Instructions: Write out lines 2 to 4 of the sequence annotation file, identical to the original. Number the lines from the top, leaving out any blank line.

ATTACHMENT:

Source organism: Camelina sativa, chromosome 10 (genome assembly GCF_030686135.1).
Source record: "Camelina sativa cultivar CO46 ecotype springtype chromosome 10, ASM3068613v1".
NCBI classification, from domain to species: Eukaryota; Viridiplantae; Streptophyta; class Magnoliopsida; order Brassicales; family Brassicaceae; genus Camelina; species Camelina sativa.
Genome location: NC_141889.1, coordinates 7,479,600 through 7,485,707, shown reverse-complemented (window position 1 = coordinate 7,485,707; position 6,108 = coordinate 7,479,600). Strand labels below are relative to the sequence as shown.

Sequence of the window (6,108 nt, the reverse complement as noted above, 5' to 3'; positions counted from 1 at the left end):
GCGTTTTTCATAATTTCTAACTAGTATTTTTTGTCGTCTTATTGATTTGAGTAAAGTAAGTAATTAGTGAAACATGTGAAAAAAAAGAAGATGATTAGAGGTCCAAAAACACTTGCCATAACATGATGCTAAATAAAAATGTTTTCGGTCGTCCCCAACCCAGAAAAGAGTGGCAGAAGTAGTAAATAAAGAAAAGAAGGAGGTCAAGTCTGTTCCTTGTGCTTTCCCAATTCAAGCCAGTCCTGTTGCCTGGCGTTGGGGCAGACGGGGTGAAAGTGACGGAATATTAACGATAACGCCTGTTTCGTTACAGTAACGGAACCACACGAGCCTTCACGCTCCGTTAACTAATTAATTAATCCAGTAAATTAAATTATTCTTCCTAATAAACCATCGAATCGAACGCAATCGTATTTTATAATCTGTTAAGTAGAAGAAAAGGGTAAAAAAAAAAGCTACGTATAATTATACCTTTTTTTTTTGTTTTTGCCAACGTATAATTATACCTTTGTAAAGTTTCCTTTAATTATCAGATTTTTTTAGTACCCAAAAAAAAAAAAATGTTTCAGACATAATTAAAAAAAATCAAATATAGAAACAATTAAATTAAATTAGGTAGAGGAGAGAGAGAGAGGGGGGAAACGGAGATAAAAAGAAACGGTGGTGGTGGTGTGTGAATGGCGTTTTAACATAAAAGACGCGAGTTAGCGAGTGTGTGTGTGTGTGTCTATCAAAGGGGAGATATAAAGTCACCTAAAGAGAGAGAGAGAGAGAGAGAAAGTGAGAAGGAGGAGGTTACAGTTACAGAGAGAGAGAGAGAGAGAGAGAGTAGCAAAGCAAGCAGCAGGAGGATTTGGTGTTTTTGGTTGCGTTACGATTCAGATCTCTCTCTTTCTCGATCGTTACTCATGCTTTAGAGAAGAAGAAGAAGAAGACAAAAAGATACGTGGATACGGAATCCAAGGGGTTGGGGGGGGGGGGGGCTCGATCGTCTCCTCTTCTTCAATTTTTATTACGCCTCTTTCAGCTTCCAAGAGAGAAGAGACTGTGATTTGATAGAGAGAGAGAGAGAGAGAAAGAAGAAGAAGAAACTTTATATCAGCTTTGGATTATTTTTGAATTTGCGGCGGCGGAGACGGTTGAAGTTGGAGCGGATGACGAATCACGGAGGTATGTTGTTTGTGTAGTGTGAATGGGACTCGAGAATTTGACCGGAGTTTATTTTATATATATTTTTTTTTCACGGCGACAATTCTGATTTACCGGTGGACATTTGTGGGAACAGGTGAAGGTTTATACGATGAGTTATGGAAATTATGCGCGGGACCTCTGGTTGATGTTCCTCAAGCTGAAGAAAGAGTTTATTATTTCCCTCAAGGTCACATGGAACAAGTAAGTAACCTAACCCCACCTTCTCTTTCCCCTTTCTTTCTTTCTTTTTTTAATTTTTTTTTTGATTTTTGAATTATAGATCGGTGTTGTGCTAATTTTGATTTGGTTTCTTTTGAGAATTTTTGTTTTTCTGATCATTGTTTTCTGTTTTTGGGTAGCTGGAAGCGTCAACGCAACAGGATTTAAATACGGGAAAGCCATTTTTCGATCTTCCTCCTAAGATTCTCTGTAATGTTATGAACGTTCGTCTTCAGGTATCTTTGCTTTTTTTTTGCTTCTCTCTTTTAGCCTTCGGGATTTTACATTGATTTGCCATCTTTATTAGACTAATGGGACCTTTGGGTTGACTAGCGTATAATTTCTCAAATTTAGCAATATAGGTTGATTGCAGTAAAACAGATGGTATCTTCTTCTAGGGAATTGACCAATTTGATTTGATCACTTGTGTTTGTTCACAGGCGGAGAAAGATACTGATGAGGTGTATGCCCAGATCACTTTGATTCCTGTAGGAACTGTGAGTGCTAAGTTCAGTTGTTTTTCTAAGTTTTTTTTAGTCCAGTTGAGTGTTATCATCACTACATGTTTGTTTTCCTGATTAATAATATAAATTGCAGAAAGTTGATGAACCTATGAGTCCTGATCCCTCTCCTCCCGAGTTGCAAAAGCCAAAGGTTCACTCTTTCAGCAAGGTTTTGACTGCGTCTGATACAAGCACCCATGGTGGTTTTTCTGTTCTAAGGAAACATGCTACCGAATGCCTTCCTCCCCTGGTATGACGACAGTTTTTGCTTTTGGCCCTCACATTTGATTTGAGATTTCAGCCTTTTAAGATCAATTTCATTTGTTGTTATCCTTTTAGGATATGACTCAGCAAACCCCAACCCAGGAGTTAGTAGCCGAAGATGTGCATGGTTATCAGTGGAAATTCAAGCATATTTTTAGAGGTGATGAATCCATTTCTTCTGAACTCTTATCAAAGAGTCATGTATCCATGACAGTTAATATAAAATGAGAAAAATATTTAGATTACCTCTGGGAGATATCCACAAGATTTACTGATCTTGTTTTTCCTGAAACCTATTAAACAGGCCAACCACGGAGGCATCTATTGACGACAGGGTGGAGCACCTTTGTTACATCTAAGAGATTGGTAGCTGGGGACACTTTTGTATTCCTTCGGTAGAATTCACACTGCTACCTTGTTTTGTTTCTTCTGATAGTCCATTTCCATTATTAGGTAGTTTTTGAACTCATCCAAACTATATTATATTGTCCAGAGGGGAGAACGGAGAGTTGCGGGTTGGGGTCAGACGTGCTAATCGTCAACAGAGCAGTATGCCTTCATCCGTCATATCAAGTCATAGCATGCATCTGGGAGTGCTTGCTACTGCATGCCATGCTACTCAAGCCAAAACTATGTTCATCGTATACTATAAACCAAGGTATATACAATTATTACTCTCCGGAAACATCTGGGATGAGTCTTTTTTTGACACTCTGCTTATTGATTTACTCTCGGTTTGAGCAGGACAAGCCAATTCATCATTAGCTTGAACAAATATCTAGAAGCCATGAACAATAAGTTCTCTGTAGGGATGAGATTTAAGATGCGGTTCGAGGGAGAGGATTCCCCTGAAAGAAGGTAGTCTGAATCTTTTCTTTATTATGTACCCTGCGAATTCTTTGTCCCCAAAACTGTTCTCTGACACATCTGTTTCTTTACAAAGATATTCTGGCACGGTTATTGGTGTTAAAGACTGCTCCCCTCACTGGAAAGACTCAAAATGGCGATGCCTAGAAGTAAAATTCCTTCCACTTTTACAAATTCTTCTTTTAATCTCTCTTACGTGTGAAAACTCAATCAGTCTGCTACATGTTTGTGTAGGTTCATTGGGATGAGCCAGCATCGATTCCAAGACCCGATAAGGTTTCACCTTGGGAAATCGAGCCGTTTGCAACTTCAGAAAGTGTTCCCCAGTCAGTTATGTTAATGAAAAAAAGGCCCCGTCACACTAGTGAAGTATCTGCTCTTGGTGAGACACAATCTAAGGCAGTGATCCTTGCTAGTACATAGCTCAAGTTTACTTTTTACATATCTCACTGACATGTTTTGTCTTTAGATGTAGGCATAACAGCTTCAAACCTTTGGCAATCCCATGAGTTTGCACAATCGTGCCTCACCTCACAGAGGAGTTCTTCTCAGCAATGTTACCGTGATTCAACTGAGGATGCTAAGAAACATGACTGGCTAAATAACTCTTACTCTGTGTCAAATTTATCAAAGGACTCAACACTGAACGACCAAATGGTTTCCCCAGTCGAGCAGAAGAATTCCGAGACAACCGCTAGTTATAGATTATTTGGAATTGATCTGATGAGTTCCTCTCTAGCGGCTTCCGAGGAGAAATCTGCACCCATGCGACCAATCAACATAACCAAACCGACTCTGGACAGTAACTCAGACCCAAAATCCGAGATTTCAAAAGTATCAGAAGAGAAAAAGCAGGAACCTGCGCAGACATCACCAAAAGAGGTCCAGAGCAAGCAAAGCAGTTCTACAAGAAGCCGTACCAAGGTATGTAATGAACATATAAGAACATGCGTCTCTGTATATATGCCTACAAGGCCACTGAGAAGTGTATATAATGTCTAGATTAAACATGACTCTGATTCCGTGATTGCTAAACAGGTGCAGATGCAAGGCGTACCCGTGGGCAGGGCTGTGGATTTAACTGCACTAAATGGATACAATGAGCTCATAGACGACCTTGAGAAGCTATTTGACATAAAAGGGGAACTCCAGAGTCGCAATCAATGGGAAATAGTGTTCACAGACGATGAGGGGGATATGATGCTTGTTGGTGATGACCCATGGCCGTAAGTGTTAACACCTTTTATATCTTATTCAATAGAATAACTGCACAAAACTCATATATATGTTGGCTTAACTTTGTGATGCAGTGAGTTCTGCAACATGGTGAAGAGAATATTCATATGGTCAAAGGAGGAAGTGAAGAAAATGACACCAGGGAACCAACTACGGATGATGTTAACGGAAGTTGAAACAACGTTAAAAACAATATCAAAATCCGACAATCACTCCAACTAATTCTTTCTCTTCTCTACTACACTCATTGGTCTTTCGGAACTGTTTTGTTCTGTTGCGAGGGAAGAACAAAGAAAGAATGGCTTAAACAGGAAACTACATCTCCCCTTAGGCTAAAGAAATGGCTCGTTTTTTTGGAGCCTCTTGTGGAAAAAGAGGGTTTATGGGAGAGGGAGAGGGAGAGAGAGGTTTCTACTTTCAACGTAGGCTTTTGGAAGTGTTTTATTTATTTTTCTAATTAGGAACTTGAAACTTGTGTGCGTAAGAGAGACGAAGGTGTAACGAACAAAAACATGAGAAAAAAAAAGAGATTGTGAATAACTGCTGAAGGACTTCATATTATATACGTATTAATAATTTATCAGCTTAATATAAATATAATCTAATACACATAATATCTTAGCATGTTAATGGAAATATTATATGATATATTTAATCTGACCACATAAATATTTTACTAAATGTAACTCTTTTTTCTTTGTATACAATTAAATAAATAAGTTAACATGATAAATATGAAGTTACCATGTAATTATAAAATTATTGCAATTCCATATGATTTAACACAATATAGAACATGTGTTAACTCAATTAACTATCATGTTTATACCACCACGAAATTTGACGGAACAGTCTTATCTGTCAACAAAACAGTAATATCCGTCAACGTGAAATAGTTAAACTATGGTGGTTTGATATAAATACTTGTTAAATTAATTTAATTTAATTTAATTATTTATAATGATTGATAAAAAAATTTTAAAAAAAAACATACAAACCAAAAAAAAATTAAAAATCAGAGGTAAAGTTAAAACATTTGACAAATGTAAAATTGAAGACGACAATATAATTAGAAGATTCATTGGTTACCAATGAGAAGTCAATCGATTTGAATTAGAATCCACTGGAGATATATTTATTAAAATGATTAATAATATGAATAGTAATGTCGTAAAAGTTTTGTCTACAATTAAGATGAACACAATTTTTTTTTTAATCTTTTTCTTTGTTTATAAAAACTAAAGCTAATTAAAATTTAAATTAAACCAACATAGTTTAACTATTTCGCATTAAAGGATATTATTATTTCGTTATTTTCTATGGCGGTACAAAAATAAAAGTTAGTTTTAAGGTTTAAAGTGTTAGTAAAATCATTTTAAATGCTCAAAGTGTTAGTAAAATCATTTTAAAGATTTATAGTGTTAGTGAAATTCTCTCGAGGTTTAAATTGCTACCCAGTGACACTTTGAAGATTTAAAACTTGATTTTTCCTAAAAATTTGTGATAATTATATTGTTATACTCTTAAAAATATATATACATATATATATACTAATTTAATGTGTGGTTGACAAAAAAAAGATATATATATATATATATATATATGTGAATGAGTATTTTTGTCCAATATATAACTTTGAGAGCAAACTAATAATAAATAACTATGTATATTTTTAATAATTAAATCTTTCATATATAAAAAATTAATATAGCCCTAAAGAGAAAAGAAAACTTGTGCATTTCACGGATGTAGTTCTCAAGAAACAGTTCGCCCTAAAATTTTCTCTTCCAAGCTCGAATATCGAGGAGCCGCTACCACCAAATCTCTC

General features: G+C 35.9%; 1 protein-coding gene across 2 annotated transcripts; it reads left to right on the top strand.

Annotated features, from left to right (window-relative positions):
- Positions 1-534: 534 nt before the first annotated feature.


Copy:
Source record: "Camelina sativa cultivar CO46 ecotype springtype chromosome 10, ASM3068613v1".
NCBI classification, from domain to species: Eukaryota; Viridiplantae; Streptophyta; class Magnoliopsida; order Brassicales; family Brassicaceae; genus Camelina; species Camelina sativa.
Genome location: NC_141889.1, coordinates 7,479,600 through 7,485,707, shown reverse-complemented (window position 1 = coordinate 7,485,707; position 6,108 = coordinate 7,479,600). Strand labels below are relative to the sequence as shown.